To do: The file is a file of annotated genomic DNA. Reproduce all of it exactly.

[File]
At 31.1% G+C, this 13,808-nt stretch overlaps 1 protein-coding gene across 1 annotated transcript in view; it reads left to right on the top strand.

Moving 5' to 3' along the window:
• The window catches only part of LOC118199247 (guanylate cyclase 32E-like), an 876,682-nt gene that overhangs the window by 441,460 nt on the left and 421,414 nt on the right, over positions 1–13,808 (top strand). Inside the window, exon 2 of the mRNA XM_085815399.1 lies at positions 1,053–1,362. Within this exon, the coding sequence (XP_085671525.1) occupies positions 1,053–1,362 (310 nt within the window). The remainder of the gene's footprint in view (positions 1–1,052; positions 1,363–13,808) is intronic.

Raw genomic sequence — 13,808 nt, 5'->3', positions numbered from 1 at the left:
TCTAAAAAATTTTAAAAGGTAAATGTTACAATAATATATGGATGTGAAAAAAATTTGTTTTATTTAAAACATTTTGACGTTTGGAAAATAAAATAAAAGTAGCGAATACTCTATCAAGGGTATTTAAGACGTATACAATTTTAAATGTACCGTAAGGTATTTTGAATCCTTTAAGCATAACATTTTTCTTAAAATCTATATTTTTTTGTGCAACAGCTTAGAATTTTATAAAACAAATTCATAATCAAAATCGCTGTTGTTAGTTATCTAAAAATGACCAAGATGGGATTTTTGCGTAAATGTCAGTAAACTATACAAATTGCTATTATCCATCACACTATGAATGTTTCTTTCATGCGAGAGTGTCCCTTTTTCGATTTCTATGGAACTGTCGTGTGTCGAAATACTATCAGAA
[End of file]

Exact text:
At 31.1% G+C, this 13,808-nt stretch overlaps 1 protein-coding gene across 1 annotated transcript in view; it reads left to right on the top strand.

Moving 5' to 3' along the window:
• The window catches only part of LOC118199247 (guanylate cyclase 32E-like), an 876,682-nt gene that overhangs the window by 441,460 nt on the left and 421,414 nt on the right, over positions 1–13,808 (top strand). Inside the window, exon 2 of the mRNA XM_085815399.1 lies at positions 1,053–1,362. Within this exon, the coding sequence (XP_085671525.1) occupies positions 1,053–1,362 (310 nt within the window). The remainder of the gene's footprint in view (positions 1–1,052; positions 1,363–13,808) is intronic.

Raw genomic sequence — 13,808 nt, 5'->3', positions numbered from 1 at the left:
TCTAAAAAATTTTAAAAGGTAAATGTTACAATAATATATGGATGTGAAAAAAATTTGTTTTATTTAAAACATTTTGACGTTTGGAAAATAAAATAAAAGTAGCGAATACTCTATCAAGGGTATTTAAGACGTATACAATTTTAAATGTACCGTAAGGTATTTTGAATCCTTTAAGCATAACATTTTTCTTAAAATCTATATTTTTTTGTGCAACAGCTTAGAATTTTATAAAACAAATTCATAATCAAAATCGCTGTTGTTAGTTATCTAAAAATGACCAAGATGGGATTTTTGCGTAAATGTCAGTAAACTATACAAATTGCTATTATCCATCACACTATGAATGTTTCTTTCATGCGAGAGTGTCCCTTTTTCGATTTCTATGGAACTGTCGTGTGTCGAAATACTATCAGAA